Estrogen was successful in feminizing physical sex characteristics.22,29 In 1 study, 66.7% of participants reached Tanner B3 stage (increase in breast and areola size), and 9.5% reached Tanner B4 (secondary mound created by areola and papilla) after treatment with cyproterone acetate and estrogen for at least 6 months.22 However, breast development was found to be objectively dissatisfactory and subjectively less in size than expected for the majority.22 There was a significant increase in serum estradiol after 6 months that reached the female reference range, whereas total testosterone decreased after 1 to 3 months to be outside of the male reference range.22,32 Prolactin was unchanged.22
Testosterone resulted in virilization, including lower voice, clitoral enlargement, and body hair growth in a masculinized pattern.29 Menses ceased in most transmale adolescents within 6 months, with an average time to cessation of 2.9 months.20 Testosterone resulted in increased total testosterone and fT,20,30,32 with most participants reaching levels within the normal male range after 6 months,20,30 as well as significant decreases in LH and FSH.30 This was accompanied by a decline in estradiol levels after 6 months,20,30,32 which was statistically significant in 2 studies20,30 but nonsignificant in 1 study.32
Hot flashes were a common side effect in transmale adolescents treated in late puberty (Tanner stages B4 and B5), although these decreased in frequency over time.29 No other short-term side effects, including local reactions, were reported.
Lynestrenol was evaluated as relatively safe, with the most common side effects being initial metrorrhagia (48.7%), headaches (12.1%), hot flashes (9.8%), and acne (which increased from 14.6% to 28.6%).30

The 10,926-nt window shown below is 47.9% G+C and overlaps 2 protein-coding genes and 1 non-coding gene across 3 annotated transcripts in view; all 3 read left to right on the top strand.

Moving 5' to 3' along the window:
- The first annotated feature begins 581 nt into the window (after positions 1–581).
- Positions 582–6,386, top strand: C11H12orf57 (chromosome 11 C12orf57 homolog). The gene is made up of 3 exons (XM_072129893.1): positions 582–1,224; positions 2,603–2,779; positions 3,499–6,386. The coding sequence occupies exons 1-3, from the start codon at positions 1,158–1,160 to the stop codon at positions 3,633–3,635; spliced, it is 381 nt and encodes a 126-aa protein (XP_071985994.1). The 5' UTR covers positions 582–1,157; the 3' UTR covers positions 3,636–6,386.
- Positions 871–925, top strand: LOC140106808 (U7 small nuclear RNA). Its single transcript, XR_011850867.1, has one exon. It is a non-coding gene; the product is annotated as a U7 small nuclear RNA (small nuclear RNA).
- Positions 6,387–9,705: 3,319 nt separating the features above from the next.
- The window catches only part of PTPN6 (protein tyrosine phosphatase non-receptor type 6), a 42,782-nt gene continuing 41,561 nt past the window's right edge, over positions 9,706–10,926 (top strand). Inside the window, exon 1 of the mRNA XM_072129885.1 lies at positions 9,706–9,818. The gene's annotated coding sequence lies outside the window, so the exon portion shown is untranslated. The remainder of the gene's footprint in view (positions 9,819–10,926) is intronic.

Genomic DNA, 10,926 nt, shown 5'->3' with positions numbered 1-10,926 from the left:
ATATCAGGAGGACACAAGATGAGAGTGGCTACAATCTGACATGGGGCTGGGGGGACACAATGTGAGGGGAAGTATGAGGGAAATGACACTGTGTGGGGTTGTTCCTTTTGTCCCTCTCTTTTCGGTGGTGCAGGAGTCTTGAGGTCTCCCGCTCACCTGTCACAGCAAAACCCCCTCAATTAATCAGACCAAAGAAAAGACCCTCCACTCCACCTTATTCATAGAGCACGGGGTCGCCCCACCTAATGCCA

Treatment with cyproterone acetate was evaluated to be relatively safe, with the most common side effect being fatigue (37%).22
Side effects reported with combined estrogen and cyproterone acetate included breast tenderness (57.1%), emotionality (28.6%), hunger (23.8%), fatigue (14.3%), and hot flashes (14.3%).22
Bone Mineral Density
GnRHas in Transfemale Adolescents
Lumbar spine bone mineral density (BMD) z scores decreased after treatment with GnRHa monotherapy,19,29,31 and this reduction was statistically significant in all29,31 but 1 study.19 When results were stratified by bone age, the mean reduction in z score was only significant (1.32) for individuals with a bone age <15 years.31 Absolute lumbar spine BMD did not change over time, and thus the decrease in z scores after GnRHas likely reflects a failure to accrue BMD compared with age-matched peers. In 2 studies, researchers also examined BMD at the hip and femoral regions, which revealed nonsignificant decreases in absolute and z scores for BMD.19,31 However, the duration of treatment varied significantly in these studies, being unknown in 1 study31 and at least 1 year19 and 2 years29 in the others.
GnRHas in Transmale Adolescents
There was a greater reduction in BMD in transmale adolescents treated with GnRHas than transfemale adolescents. Two studies revealed a significant decrease in absolute and z scores for lumbar spine BMD,19,31 whereas another study revealed a significant reduction in only z scores.29 In 1 study, researchers quantified the reduction in BMD z scores as being 0.79 for individuals with a bone age <14 years and 0.56 for individuals with bone ages ≥14 years.31 Two studies also revealed statistically significant reductions in BMD z scores at the hip and femoral regions in transmale adolescents.19,31